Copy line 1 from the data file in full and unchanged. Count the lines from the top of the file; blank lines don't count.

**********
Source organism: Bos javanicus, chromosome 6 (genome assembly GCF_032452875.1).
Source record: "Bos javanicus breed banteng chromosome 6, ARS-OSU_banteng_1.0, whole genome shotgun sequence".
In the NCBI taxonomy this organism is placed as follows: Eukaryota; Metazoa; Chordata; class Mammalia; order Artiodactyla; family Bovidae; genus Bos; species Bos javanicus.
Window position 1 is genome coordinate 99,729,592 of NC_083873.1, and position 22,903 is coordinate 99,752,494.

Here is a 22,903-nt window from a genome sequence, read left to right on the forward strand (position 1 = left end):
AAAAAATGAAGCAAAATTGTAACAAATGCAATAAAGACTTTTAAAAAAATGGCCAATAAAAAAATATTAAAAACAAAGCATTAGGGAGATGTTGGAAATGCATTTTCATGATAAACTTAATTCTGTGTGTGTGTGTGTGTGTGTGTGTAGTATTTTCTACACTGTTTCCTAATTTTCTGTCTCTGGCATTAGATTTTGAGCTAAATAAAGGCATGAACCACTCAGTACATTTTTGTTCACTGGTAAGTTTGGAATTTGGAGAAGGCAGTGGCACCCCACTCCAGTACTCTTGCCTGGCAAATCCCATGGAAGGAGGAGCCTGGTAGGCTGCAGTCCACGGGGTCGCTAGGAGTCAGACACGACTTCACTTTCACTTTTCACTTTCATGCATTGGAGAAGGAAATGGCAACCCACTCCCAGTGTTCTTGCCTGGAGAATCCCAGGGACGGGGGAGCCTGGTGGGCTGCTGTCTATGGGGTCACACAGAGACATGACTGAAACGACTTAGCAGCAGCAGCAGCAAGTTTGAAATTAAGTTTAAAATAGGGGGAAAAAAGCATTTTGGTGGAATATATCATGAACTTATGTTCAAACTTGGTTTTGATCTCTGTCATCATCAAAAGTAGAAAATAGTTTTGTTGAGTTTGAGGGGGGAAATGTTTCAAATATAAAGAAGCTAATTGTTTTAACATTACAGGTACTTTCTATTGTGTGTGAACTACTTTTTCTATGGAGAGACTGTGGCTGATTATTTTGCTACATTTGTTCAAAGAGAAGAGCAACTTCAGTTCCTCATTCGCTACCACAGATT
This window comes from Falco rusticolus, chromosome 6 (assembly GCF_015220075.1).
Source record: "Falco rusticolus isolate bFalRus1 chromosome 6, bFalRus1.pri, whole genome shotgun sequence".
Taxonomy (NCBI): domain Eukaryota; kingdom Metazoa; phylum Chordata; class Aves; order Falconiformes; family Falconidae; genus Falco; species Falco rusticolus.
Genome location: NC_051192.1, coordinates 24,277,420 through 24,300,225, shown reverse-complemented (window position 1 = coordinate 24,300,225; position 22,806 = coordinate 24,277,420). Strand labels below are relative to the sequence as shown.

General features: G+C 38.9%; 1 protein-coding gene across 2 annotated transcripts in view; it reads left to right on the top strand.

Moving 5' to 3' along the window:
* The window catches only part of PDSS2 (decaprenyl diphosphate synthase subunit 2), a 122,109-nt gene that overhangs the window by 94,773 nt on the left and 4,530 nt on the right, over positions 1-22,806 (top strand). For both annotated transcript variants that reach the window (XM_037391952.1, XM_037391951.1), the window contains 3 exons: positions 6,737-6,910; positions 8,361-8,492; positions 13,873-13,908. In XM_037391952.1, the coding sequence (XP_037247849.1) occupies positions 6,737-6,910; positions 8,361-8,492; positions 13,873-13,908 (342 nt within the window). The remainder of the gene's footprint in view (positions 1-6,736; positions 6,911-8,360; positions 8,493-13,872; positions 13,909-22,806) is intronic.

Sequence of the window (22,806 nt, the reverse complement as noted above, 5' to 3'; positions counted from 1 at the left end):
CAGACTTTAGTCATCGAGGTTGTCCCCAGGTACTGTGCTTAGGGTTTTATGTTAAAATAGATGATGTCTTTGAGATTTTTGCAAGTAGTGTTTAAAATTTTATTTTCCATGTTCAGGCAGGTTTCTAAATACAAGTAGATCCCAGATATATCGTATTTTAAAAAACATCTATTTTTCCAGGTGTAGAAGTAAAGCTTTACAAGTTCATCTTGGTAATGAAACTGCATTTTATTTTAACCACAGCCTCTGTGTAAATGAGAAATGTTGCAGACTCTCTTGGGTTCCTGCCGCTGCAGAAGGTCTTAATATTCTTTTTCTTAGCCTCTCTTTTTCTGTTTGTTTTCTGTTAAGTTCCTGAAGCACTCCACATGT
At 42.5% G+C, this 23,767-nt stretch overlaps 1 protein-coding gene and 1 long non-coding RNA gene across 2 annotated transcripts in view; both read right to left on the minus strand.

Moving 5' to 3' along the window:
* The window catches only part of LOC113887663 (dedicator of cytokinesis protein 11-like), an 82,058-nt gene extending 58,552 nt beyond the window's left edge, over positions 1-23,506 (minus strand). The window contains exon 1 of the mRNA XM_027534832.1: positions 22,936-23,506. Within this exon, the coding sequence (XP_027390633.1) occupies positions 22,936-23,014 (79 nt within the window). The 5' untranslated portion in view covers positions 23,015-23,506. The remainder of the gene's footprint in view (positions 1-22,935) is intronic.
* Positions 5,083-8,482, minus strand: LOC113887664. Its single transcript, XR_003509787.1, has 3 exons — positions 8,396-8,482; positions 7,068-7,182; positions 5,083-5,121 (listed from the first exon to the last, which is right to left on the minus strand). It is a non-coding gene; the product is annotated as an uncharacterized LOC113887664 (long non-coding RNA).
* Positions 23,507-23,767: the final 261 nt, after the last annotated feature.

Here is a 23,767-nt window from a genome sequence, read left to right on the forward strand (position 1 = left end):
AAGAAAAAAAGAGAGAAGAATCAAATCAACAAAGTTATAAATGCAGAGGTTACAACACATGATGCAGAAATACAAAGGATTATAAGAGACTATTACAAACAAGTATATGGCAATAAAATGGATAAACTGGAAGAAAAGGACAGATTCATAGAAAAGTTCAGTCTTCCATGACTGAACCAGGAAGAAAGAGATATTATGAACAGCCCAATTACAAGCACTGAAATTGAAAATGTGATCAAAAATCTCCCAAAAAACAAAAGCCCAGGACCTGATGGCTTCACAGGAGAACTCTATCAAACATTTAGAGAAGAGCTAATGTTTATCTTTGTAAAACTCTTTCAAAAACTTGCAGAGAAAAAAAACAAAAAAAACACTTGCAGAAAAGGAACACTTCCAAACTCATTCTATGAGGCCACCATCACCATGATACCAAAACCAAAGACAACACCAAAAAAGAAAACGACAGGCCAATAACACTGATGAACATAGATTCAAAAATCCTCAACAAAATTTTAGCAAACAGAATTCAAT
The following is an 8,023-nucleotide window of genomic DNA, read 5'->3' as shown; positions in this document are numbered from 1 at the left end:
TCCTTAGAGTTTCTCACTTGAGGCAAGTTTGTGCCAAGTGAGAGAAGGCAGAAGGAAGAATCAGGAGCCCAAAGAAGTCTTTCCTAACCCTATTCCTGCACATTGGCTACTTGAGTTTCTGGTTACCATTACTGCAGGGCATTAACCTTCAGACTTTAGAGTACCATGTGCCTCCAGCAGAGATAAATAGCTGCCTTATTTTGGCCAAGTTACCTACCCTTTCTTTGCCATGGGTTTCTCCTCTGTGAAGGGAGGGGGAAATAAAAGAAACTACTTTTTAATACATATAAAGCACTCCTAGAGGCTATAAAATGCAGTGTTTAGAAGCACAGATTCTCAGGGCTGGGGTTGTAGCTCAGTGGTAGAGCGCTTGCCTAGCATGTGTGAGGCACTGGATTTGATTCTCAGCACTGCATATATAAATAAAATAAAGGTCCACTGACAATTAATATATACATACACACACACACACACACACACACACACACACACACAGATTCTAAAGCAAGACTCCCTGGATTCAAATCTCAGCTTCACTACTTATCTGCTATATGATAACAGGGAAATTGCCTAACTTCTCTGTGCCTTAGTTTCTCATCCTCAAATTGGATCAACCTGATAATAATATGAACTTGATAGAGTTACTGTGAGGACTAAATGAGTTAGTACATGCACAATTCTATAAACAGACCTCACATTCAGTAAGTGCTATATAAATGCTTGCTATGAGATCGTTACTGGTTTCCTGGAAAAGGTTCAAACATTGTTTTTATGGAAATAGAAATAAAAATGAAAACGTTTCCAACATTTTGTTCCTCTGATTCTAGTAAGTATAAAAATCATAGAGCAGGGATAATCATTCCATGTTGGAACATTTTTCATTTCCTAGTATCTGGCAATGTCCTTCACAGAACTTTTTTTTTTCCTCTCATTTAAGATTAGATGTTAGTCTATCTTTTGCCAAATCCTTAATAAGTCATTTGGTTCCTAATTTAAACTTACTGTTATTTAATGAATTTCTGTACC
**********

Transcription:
Source organism: Bos javanicus, chromosome 6 (genome assembly GCF_032452875.1).